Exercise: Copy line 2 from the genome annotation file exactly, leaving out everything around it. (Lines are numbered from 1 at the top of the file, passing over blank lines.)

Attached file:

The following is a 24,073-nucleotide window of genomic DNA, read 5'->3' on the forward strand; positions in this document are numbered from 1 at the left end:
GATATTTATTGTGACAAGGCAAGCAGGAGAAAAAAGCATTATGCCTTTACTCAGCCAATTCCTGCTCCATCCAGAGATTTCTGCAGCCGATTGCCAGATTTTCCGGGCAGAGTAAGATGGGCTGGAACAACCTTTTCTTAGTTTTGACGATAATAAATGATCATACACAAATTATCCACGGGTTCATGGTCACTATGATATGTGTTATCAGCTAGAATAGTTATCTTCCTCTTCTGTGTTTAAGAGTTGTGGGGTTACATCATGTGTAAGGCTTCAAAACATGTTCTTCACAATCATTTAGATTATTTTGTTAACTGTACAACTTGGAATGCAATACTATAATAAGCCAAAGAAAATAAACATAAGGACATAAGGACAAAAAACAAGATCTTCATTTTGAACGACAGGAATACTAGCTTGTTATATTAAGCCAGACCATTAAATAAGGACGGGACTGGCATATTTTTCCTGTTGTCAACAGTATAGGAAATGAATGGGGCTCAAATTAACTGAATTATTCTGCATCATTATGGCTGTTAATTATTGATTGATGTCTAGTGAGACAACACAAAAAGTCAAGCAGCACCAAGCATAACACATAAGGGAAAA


GATATTTATTGTGACAAGGCAAGCAGGAGAAAAAAGCATTATGCCTTTACTCAGCCAATTCCTGCTCCATCCAGAGATTTCTGCAGCCGATTGCCAGATTTTCCGGGCAGAGTAAGATGGGCTGGAACAACCTTTTCTTAGTTTTGACGATAATAAATGATCATACACAAATTATCCACGGGTTCATGGTCACTATGATATGTGTTATCAGCTAGAATAGTTATCTTCCTCTTCTGTGTTTAAGAGTTGTGGGGTTACATCATGTGTAAGGCTTCAAAACATGTTCTTCACAATCATTTAGATTATTTTGTTAACTGTACAACTTGGAATGCAATACTATAATAAGCCAAAGAAAATAAACATAAGGACATAAGGACAAAAAACAAGATCTTCATTTTGAACGACAGGAATACTAGCTTGTTATATTAAGCCAGACCATTAAATAAGGACGGGACTGGCATATTTTTCCTGTTGTCAACAGTATAGGAAATGAATGGGGCTCAAATTAACTGAATTATTCTGCATCATTATGGCTGTTAATTATTGATTGATGTCTAGTGAGACAACACAAAAAGTCAAGCAGCACCAAGCATAACACATAAGGGAAAA